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Home / Fulltext Opinions / Virginia Court of Appeals / DEPARTMENT OF MENTAL HEALTH, MENTAL RETARDATION AND SUBSTANCE ABUSE SERVICES, WESTERN STATE HOSPITAL v. HORNER

DEPARTMENT OF MENTAL HEALTH, MENTAL RETARDATION AND SUBSTANCE ABUSE SERVICES, WESTERN STATE HOSPITAL v. HORNER


NOTICE: The opinions posted here are
subject to formal revision. If you find a typographical error or
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DEPARTMENT OF MENTAL HEALTH, MENTAL RETARDATION AND SUBSTANCE ABUSE SERVICES, WESTERN STATE HOSPITAL

v.

HORNER


COURT OF APPEALS OF VIRGINIA



Present: Chief Judge Fitzpatrick, Judge Elder and

Senior Judge Hodges

Argued at Salem, Virginia
Record No. 2553-02-3


DEPARTMENT OF MENTAL HEALTH,

MENTAL RETARDATION AND
SUBSTANCE ABUSE SERVICES,
WESTERN STATE HOSPITAL


v.


WALTER H. HORNER
OPINION BY JUDGE WILLIAM H. HODGES

APRIL 22, 2003


FROM THE CIRCUIT COURT OF THE CITY OF STAUNTON

Humes J. Franklin, Jr., Judge

Anthony P. Meredith, Assistant Attorney General (Jerry W. Kilgore, Attorney General; Elizabeth McClanahan, Chief Deputy Attorney General; Judith W. Jagdmann, Deputy Attorney General; Guy W. Horsley, Jr., Senior Assistant Attorney General; Ondray T. Harris, Assistant Attorney General, on briefs), for appellant.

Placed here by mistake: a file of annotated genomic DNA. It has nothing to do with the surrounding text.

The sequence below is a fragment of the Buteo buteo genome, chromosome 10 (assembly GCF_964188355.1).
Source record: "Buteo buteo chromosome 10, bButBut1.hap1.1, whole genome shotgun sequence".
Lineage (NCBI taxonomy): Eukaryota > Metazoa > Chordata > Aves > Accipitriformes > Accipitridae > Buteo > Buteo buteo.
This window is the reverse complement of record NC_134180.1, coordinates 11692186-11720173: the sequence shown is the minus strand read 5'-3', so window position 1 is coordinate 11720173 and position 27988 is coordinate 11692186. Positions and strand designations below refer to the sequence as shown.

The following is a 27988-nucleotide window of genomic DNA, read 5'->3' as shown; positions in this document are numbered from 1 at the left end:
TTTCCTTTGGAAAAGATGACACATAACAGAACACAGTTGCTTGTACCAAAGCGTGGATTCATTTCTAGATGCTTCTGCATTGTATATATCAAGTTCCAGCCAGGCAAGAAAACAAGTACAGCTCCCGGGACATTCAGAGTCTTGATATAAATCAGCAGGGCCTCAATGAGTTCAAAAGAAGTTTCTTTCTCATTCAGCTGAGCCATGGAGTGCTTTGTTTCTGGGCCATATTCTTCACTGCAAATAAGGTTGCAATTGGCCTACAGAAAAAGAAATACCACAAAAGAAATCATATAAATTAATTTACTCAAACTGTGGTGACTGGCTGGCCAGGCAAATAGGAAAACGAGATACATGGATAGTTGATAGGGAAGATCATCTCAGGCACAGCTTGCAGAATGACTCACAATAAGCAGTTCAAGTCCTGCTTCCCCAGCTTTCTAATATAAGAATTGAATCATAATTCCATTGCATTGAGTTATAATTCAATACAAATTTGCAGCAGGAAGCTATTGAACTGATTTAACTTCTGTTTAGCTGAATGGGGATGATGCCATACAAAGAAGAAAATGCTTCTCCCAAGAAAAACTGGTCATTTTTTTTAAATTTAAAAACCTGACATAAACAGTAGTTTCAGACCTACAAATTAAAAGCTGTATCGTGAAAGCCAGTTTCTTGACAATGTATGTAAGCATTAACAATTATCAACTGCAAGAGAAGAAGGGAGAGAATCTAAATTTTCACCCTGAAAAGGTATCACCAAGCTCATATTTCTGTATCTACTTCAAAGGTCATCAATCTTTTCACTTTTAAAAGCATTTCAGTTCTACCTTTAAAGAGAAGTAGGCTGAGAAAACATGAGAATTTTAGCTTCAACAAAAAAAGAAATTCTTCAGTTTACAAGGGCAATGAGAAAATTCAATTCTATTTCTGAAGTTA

Tate C. Love (Black, Noland & Read, P.L.C., on brief), for appellee.

The Department of Mental Health, Mental Retardation and Substance Abuse Services, Western State Hospital (DMH) appeals the decisions of the circuit court denying its motion to dismiss Walter H. Horner’s (Horner) grievance hearing appeal and reinstating him to his former position. DMH argues (1) Horner failed to perfect his appeal to the circuit court, (2) the circuit court misinterpreted Code ??2.2-3003(D),[1] (3) the circuit court misapplied Code ??2.2-3004(D), (4) the court erred by finding the Department of Employment Dispute Resolution (EDR) compliance rulings were appealable, (5) the court erred by finding appellate review was not precluded, (6) the court’s decision renders DMH management powerless to discipline its employees, (7) the court erred by finding the first level respondent provided a remedy, and (8) the court improperly allowed Horner to address and introduce new materials into evidence in violation of its pre-hearing order.